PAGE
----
There is a good chance that elements that resist the Taliban will get assistance from external actors. This will mean that Afghanistan will become a playground for external powers trying to counter each other and the Taliban. The response of the Taliban remains to be seen. At one level, such foreign interference will incentivize them to pay back these countries by giving refuge to their dissidents and directing attacks into these countries. In the event, the arc of destabilization of the region will expand. At another level, the longer the war inside Afghanistan continues, the more instability will radiate in the region. But the question is also whether the resistance will be able to halt the momentum propelling the Taliban? Snuffing out resistance in isolated pockets or from hastily assembled militias is unlikely to be very difficult for the Taliban. Also, their supporters in Pakistan will also double down in their backing for the Taliban because many of Pakistan’s grand plans depend on the Taliban managing to establish their control and suppress all resistance to their rule.
Foreign and Security Policy
The final dimension pertains to the foreign and security policy of the Taliban. Will the Taliban emerge as an independent entity or will it remain a hostage to the strategic grand designs of Pakistan? If the Emirate snaps the strings that tie it to Pakistan, how will Pakistan react? Will it use its proxies like HaqqaniNetwork and commanders loyal to Pakistan to lean on the Emirate? Will Pakistan’s overbearing attitude lead to dissensions and divisions within the Taliban ranks between the pro-Pakistan lobby and the lobby which wants Afghanistan to forge an independent foreign policy not tied to Pakistan’s interests? Will this division lead to internecine conflict or will it be a normal sort of policy difference which will find some equilibrium within the Emirate? The Pakistan angle aside, how will Taliban deal with rest of the world? Will they sponsor and provide sanctuary to Islamists from around the world? Both Taliban’s links as well as Pashtun traditions demand they cannot refuse refuge to anyone seeking it. This will then add to the disquiet in other countries whose dissidents, rebels and terror groups find refuge in Afghanistan, and they will then be tempted to fund and equip resistance against the Emirate, more so if it is discovered that Taliban assurance that they won’t let anyone use Afghan territory against any other country remains only on paper.
The India Factor
For India, the primary concern in Afghanistan is security related. Instability in Afghanistan tends to naturally destabilize the region and its impact will inevitably radiate into India. One immediate concern will be about Afghanistan becoming a safe haven for anti-India Jihadist groups like the Jaish-e-Mohammad and the Lashkar-e-Toiba (LeT) in Kashmir and other Indian terrorist groups. Another concern will be of Indian citizens wanting to go and live in the ‘pristine’ Islamic Emirate. There have been instances in the past of radicalized Indian Muslims going to Afghanistan to live under the rule of the Islamic State Khorasan Province.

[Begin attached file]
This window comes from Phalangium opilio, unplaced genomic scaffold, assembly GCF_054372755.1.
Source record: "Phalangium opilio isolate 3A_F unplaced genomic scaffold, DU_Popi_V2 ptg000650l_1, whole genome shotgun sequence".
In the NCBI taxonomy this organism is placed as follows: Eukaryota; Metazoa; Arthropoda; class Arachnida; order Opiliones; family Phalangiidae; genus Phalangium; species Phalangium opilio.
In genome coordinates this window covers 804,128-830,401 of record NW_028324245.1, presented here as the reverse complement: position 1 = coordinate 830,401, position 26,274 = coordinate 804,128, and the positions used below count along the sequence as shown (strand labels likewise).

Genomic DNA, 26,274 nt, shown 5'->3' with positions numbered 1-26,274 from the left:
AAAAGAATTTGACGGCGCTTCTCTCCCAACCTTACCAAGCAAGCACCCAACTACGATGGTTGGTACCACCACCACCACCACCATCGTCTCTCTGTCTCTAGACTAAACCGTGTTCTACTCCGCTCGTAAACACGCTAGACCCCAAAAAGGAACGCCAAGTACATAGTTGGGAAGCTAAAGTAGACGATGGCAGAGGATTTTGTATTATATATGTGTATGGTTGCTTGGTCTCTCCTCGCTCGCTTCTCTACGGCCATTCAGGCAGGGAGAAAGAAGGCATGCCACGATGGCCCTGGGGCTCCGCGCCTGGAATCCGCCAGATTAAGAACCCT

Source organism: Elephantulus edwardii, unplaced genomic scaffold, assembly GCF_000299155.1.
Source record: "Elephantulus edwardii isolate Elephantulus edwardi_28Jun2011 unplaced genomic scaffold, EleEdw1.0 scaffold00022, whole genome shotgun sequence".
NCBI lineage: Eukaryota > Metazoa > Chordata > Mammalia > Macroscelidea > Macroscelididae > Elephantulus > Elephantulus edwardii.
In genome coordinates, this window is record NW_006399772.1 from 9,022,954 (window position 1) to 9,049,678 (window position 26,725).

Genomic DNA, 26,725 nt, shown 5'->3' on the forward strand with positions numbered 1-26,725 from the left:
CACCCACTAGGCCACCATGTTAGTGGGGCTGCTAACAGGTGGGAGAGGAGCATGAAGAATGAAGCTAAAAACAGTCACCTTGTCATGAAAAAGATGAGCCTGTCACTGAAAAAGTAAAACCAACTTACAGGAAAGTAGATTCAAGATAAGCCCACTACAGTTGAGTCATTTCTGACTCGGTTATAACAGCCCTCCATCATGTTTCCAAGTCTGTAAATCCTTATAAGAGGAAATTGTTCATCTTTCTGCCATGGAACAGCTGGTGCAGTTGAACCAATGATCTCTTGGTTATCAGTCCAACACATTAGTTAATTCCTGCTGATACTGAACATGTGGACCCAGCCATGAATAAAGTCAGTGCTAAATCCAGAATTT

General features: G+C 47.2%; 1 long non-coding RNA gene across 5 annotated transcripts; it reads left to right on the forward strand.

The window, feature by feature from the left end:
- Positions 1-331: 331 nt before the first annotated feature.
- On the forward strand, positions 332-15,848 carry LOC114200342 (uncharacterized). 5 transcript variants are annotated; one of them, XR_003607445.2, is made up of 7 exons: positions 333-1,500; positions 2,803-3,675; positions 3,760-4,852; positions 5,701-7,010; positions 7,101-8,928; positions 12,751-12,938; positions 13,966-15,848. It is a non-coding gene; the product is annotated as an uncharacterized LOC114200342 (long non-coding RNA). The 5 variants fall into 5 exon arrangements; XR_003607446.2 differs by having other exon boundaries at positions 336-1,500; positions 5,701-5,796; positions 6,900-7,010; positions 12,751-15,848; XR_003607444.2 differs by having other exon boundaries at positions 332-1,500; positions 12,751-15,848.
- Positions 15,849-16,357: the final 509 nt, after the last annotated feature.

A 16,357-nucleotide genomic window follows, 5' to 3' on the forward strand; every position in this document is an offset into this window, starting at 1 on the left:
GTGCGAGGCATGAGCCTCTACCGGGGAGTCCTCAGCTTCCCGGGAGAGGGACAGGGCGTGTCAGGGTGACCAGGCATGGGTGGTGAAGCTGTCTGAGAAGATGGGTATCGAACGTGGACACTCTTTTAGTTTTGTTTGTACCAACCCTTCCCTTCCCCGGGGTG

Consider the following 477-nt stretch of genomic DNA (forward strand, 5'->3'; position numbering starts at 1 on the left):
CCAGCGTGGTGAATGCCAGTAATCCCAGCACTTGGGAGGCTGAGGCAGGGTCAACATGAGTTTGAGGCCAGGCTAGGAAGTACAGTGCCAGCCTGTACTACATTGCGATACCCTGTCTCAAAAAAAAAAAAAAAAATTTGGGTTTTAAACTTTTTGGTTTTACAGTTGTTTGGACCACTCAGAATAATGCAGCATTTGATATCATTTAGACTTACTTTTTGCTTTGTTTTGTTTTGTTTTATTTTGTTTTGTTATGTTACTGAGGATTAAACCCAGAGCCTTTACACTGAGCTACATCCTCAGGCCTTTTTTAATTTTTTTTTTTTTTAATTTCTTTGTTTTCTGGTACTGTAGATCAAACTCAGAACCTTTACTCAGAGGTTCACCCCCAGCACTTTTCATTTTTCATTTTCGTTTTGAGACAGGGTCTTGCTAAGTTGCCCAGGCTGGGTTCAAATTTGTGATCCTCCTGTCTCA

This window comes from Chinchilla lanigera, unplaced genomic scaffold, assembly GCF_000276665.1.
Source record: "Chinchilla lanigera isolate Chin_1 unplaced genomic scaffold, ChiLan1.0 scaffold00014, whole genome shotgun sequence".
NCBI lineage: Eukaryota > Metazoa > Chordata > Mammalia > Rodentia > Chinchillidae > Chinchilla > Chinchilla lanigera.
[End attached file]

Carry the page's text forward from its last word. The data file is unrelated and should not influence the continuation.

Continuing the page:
Some of these radicals might decide to now join the ranks of the Taliban and then spread that ideology and even initiate terror attacks inside India after receiving training in Afghanistan. Apart from Kashmiri and Indian terrorists, Afghanistan becoming a hub for international Jihadists, some of whom see India as a Dar-ul-Harb (Land of War) is another serious concern. Pakistan of course will want to use Afghan territory against Indian interests, both inside Afghanistan as well as India.
India should be under no illusion about the Taliban. Nor should overlook the Taliban or show unseemly haste and keenness to engage the Taliban. If not immediately, then eventually the Taliban will seek out India, to counter-balance Pakistan, but also for India’s own equities and assistance that have been provided to Afghanistan over the last 20 years. Ideally, India should play it by the ear, wait for the opportunity and to the extent possible, even try and create the opportunity by driving a wedge between the Taliban and Pakistan. At the same time, India should not dump its friends in Afghanistan.
To the maximum extent possible, India should remain engaged with the liberal leadership of Afghanistan, including regional strongmen from among the Pashtuns, Uzbeks, Tajiks and Hazaras; provide support to sustain the regime in Kabul to the extent possible as well as long-term visas to ease the path of any of India’s friends who seek to come to India to escape the Taliban.
India also needs to become very active in engaging Iran, Russia and some of the Central Asian states that are concerned about the Taliban coming to power and which might become players in propping up any resistance against the Taliban. But it is imperative that India not place any faith in these prospective partners, not until they demonstrate their commitment against the Taliban. Afghanistan is the land of treachery, and this treachery is not limited to only what happens inside Afghanistan but also among anyone who deals with Afghanistan.